Thursday, January 7, 2016

Short Story


I remember Jeff saying that I didn't love Monica. I loved the woman she could have been. He reminded me that it wasn't my job to save everybody. I didn't listen to him.

She had me from the first moment I saw her across the crowded cafe in the Village. She was so beautiful- with her long, dark hair and womanly curves- that at first I didn't notice the scar on her left wrist.

When things started getting serious between us, Monica told me how she used to have a drug problem and had slit her wrist in a botched suicide attempt.  She told me she was over all that and I believed her. After all, I had been quite the drinker once upon a time, so who was I to question her recovery?

About a year ago she moved in with me. And life was great. We liked the same movies, listened to the same bands, and I suppose our 8:00 bedtime was fun too. Sure, she had flaws. But her imperfections only made her more human, not less amazing. I couldn't imagine life without her. Then I got home one evening after my shift at Brentano's and she wasn't here. We had plans to watch the mimes in Washington Square, so I checked the machine. No message. No note on the fridge either. I called the art gallery where she worked, but was told she had left over an hour ago.

So now I sit here smoking cheap cigars, emptying another bottle of Kahlua.  Dylan's singing somewhere in the background, but it's not like I care. Monica's missing and I'm the heart-broken schmuck who misses her. But Jeff was wrong. I didn't want to save Monica. I wanted her to save me.


  1. As soon as you mention the "scar on the wrist", I was hooked into the story. Well done. The unspecific ending is a good choice. It leaves chilling possibilities in the mind of the reader.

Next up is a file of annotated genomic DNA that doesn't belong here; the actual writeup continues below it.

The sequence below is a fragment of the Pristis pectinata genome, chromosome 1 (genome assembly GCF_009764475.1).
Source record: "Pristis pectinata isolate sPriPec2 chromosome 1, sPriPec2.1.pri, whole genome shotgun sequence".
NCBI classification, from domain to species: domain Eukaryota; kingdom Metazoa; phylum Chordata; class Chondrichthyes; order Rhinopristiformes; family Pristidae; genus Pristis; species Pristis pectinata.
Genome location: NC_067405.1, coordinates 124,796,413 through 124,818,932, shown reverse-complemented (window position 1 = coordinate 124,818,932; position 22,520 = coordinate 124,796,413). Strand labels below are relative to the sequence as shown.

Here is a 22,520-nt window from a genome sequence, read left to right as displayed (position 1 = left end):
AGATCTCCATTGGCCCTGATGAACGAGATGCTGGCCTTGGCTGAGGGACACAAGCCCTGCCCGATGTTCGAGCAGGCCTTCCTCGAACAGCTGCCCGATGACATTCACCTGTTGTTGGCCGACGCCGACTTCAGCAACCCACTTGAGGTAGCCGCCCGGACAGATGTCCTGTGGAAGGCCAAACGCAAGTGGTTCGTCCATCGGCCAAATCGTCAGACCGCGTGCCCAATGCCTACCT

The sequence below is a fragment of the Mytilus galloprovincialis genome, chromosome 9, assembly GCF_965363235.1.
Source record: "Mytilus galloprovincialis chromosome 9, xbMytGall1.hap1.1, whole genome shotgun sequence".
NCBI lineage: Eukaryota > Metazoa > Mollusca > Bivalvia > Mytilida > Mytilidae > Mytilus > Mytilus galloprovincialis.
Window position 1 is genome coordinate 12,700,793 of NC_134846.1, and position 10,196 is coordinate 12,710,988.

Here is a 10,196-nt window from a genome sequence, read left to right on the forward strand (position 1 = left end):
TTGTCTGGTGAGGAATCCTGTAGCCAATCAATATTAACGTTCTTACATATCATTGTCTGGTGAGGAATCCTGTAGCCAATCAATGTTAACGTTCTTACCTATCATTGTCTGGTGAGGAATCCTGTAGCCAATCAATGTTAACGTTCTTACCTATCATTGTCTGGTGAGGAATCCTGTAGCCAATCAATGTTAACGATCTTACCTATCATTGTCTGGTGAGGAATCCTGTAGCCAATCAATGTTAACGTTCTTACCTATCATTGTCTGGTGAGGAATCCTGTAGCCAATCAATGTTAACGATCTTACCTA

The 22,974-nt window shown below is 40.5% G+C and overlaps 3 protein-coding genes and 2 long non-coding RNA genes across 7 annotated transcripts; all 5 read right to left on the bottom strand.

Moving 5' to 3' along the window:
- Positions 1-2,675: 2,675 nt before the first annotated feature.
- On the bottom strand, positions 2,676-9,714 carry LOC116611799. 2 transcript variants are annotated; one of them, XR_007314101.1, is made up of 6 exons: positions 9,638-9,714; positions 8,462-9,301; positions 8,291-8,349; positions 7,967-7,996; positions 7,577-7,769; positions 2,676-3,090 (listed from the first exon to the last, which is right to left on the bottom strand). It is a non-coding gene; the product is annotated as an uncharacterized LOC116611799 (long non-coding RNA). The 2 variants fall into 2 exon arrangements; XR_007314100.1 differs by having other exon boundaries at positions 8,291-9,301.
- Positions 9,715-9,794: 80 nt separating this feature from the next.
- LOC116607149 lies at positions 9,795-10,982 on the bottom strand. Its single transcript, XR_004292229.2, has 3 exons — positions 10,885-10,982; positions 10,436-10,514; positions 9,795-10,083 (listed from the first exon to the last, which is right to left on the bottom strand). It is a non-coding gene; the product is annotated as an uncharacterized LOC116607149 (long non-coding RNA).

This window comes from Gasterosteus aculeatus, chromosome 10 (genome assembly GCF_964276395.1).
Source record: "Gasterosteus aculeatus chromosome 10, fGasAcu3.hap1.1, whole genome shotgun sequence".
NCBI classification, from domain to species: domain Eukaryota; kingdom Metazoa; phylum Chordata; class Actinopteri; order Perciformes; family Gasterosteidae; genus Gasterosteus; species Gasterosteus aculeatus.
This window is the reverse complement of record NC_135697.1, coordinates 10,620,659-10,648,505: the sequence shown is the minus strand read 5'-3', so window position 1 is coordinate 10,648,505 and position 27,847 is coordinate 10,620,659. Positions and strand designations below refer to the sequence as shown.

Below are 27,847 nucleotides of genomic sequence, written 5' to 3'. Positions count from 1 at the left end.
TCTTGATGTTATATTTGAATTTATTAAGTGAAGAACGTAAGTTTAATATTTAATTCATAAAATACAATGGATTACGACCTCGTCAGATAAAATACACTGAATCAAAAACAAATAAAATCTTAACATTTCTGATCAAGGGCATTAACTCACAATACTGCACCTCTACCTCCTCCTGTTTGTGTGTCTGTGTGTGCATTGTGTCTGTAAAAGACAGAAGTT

Your writing style in this piece is a little like my post for this blog hop, if you'd like to stop by and check it out.

    1. Thank you. Yeah - I'll be checking out the posts on Guilie's list.

  2. This is pitch-perfect. Especially the end. That last paragraph... Those last three sentences... BAM. And we're left wondering. Did she leave, or did she commit suicide? Excellent, excellent flash. Get it published, Mr. Ellipsis. Seriously. (And thank you so, so much for making this a part of the Lost & Found hop. You've no idea how happy it makes me to finally find a post on The View from the 3rd Floor :) )
    Guilie @ Life In Dogs

  3. Nice job. This has a film noirish flavor that I like.

    Arlee Bird
    Tossing It Out
    Wrote By Rote

  4. Sorry I'm so late getting here. My employment schedule has me working 12.5 hour days every Monday through Wednesday (37.5 hours in 3 days), which leaves me no time for anything until Thursdays, when I begin my 4-days "off" from work.

    There's an awful lot to like here. For examples... "long, dark hair and womanly curves"; "8:00 bedtime"; "Brentano's" (I used to be a regular at the one that was located in Westwood Village);"Kahlua", "Dylan"; and that great line "But her imperfections only made her more human, not less amazing."

    I like your avatar, too. I imagine Snoopy must be typing: "It was a bright and sunny day..."

    ~ D-FensDogG
    'Loyal American Underground'

  5. Whoa! Okay - what to do when I feel addicted to you writing? Save me a sip of Kahlua - would you?

    I have three blogs - thank you for stopping by my Battle of the Bands blog!

  6. Another great story and so well written from the beginning you are hooked and the ending makes me want to read more but yet, it's the perfect ending.